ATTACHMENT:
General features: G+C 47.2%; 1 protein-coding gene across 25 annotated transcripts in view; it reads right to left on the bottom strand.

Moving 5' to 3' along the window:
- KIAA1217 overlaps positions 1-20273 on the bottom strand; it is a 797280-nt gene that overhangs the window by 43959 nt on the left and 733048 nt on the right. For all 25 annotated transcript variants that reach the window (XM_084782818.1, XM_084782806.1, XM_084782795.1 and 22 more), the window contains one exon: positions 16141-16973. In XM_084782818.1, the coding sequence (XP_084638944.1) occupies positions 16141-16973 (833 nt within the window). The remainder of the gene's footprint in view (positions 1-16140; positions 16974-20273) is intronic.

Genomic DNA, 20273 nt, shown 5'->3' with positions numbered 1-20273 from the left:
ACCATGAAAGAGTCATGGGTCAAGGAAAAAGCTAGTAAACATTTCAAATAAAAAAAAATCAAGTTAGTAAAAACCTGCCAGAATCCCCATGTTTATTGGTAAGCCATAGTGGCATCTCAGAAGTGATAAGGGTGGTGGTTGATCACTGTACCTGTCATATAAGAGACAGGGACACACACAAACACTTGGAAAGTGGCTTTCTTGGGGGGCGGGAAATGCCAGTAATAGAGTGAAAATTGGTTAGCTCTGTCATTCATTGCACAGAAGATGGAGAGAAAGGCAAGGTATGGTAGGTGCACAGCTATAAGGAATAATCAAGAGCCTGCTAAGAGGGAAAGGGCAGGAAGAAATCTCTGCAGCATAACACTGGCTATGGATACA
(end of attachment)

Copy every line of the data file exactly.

General features: G+C 47.2%; 1 protein-coding gene across 25 annotated transcripts in view; it reads right to left on the bottom strand.

Moving 5' to 3' along the window:
- KIAA1217 overlaps positions 1-20273 on the bottom strand; it is a 797280-nt gene that overhangs the window by 43959 nt on the left and 733048 nt on the right. For all 25 annotated transcript variants that reach the window (XM_084782818.1, XM_084782806.1, XM_084782795.1 and 22 more), the window contains one exon: positions 16141-16973. In XM_084782818.1, the coding sequence (XP_084638944.1) occupies positions 16141-16973 (833 nt within the window). The remainder of the gene's footprint in view (positions 1-16140; positions 16974-20273) is intronic.

Genomic DNA, 20273 nt, shown 5'->3' with positions numbered 1-20273 from the left:
ACCATGAAAGAGTCATGGGTCAAGGAAAAAGCTAGTAAACATTTCAAATAAAAAAAAATCAAGTTAGTAAAAACCTGCCAGAATCCCCATGTTTATTGGTAAGCCATAGTGGCATCTCAGAAGTGATAAGGGTGGTGGTTGATCACTGTACCTGTCATATAAGAGACAGGGACACACACAAACACTTGGAAAGTGGCTTTCTTGGGGGGCGGGAAATGCCAGTAATAGAGTGAAAATTGGTTAGCTCTGTCATTCATTGCACAGAAGATGGAGAGAAAGGCAAGGTATGGTAGGTGCACAGCTATAAGGAATAATCAAGAGCCTGCTAAGAGGGAAAGGGCAGGAAGAAATCTCTGCAGCATAACACTGGCTATGGATACA